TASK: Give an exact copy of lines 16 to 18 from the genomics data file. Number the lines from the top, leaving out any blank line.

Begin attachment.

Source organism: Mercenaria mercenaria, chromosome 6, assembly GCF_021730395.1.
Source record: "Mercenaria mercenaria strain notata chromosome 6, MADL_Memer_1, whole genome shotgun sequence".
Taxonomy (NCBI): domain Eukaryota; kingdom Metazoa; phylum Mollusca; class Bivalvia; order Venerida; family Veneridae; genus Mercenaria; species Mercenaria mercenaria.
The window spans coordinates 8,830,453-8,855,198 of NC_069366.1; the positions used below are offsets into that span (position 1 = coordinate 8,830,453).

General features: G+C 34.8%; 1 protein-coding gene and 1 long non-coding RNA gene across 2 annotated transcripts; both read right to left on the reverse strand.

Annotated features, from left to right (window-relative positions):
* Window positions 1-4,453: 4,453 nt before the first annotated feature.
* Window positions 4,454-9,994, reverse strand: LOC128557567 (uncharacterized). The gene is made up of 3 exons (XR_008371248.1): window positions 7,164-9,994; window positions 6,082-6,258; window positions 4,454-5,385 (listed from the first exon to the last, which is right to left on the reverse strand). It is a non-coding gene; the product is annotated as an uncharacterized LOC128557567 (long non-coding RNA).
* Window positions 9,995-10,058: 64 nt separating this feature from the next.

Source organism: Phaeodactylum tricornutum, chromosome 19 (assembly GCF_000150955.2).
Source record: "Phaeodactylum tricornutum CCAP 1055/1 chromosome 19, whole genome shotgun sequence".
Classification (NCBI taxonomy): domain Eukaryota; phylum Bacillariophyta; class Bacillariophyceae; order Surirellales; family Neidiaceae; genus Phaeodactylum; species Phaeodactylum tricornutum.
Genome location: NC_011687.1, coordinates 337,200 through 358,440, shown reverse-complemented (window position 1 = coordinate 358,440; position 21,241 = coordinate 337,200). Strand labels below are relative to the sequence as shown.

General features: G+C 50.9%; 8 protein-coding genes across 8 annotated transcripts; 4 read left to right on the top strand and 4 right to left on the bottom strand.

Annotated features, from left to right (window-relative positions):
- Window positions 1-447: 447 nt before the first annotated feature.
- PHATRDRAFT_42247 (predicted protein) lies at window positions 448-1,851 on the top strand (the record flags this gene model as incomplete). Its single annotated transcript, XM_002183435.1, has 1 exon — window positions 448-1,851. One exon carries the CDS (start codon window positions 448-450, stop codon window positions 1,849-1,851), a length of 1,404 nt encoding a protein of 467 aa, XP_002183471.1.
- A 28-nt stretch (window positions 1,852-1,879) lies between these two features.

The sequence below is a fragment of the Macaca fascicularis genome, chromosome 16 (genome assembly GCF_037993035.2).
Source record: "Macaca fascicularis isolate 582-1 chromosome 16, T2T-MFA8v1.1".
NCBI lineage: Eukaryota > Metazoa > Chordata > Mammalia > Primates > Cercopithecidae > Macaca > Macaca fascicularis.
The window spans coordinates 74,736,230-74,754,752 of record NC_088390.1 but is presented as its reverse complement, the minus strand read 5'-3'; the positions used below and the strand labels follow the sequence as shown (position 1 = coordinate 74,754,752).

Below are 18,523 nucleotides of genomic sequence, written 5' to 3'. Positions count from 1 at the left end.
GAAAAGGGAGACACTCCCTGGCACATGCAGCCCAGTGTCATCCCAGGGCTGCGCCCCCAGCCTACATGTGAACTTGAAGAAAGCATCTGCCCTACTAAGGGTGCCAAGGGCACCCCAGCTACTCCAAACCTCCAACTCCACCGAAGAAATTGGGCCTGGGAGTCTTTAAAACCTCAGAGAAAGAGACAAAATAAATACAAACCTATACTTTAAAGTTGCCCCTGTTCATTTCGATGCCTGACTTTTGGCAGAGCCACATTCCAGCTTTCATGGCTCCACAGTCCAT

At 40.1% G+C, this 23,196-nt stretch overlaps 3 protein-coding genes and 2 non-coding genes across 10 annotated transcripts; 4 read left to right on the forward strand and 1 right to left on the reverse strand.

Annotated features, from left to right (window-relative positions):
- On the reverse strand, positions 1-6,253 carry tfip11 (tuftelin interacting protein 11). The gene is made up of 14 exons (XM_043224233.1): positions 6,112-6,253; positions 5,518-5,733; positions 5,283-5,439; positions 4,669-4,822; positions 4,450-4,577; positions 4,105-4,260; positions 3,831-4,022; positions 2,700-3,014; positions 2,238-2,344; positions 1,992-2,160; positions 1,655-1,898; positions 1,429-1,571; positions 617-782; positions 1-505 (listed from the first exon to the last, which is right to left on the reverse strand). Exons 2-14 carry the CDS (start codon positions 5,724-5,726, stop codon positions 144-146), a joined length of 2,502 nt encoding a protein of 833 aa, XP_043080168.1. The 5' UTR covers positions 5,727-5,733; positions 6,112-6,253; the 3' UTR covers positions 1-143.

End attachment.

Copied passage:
- Window positions 1-447: 447 nt before the first annotated feature.
- PHATRDRAFT_42247 (predicted protein) lies at window positions 448-1,851 on the top strand (the record flags this gene model as incomplete). Its single annotated transcript, XM_002183435.1, has 1 exon — window positions 448-1,851. One exon carries the CDS (start codon window positions 448-450, stop codon window positions 1,849-1,851), a length of 1,404 nt encoding a protein of 467 aa, XP_002183471.1.
- A 28-nt stretch (window positions 1,852-1,879) lies between these two features.